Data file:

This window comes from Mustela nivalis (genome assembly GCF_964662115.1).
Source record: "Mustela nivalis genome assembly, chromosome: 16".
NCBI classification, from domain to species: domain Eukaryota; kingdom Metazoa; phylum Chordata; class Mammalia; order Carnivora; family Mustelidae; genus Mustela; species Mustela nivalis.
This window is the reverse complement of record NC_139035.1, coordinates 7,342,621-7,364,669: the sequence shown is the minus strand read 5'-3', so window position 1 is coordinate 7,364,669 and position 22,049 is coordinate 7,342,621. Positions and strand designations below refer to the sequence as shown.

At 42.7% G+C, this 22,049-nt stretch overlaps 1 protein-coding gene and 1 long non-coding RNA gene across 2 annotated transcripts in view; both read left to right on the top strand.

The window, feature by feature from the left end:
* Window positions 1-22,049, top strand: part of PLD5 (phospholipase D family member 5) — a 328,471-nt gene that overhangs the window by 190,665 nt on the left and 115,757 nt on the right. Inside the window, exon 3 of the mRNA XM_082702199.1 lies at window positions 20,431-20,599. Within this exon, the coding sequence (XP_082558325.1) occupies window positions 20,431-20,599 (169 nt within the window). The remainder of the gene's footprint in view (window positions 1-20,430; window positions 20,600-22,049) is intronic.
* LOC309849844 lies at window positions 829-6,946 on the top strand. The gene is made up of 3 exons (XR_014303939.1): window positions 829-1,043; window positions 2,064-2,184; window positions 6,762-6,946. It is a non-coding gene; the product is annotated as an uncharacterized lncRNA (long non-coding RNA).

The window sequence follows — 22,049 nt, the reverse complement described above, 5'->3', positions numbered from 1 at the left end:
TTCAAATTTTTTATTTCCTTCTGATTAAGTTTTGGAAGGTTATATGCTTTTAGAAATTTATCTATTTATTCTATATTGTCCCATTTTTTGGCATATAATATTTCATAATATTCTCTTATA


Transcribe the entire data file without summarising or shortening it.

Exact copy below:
This window comes from Mustela nivalis (genome assembly GCF_964662115.1).
Source record: "Mustela nivalis genome assembly, chromosome: 16".
NCBI classification, from domain to species: domain Eukaryota; kingdom Metazoa; phylum Chordata; class Mammalia; order Carnivora; family Mustelidae; genus Mustela; species Mustela nivalis.
This window is the reverse complement of record NC_139035.1, coordinates 7,342,621-7,364,669: the sequence shown is the minus strand read 5'-3', so window position 1 is coordinate 7,364,669 and position 22,049 is coordinate 7,342,621. Positions and strand designations below refer to the sequence as shown.

At 42.7% G+C, this 22,049-nt stretch overlaps 1 protein-coding gene and 1 long non-coding RNA gene across 2 annotated transcripts in view; both read left to right on the top strand.

The window, feature by feature from the left end:
* Window positions 1-22,049, top strand: part of PLD5 (phospholipase D family member 5) — a 328,471-nt gene that overhangs the window by 190,665 nt on the left and 115,757 nt on the right. Inside the window, exon 3 of the mRNA XM_082702199.1 lies at window positions 20,431-20,599. Within this exon, the coding sequence (XP_082558325.1) occupies window positions 20,431-20,599 (169 nt within the window). The remainder of the gene's footprint in view (window positions 1-20,430; window positions 20,600-22,049) is intronic.
* LOC309849844 lies at window positions 829-6,946 on the top strand. The gene is made up of 3 exons (XR_014303939.1): window positions 829-1,043; window positions 2,064-2,184; window positions 6,762-6,946. It is a non-coding gene; the product is annotated as an uncharacterized lncRNA (long non-coding RNA).

The window sequence follows — 22,049 nt, the reverse complement described above, 5'->3', positions numbered from 1 at the left end:
TTCAAATTTTTTATTTCCTTCTGATTAAGTTTTGGAAGGTTATATGCTTTTAGAAATTTATCTATTTATTCTATATTGTCCCATTTTTTGGCATATAATATTTCATAATATTCTCTTATA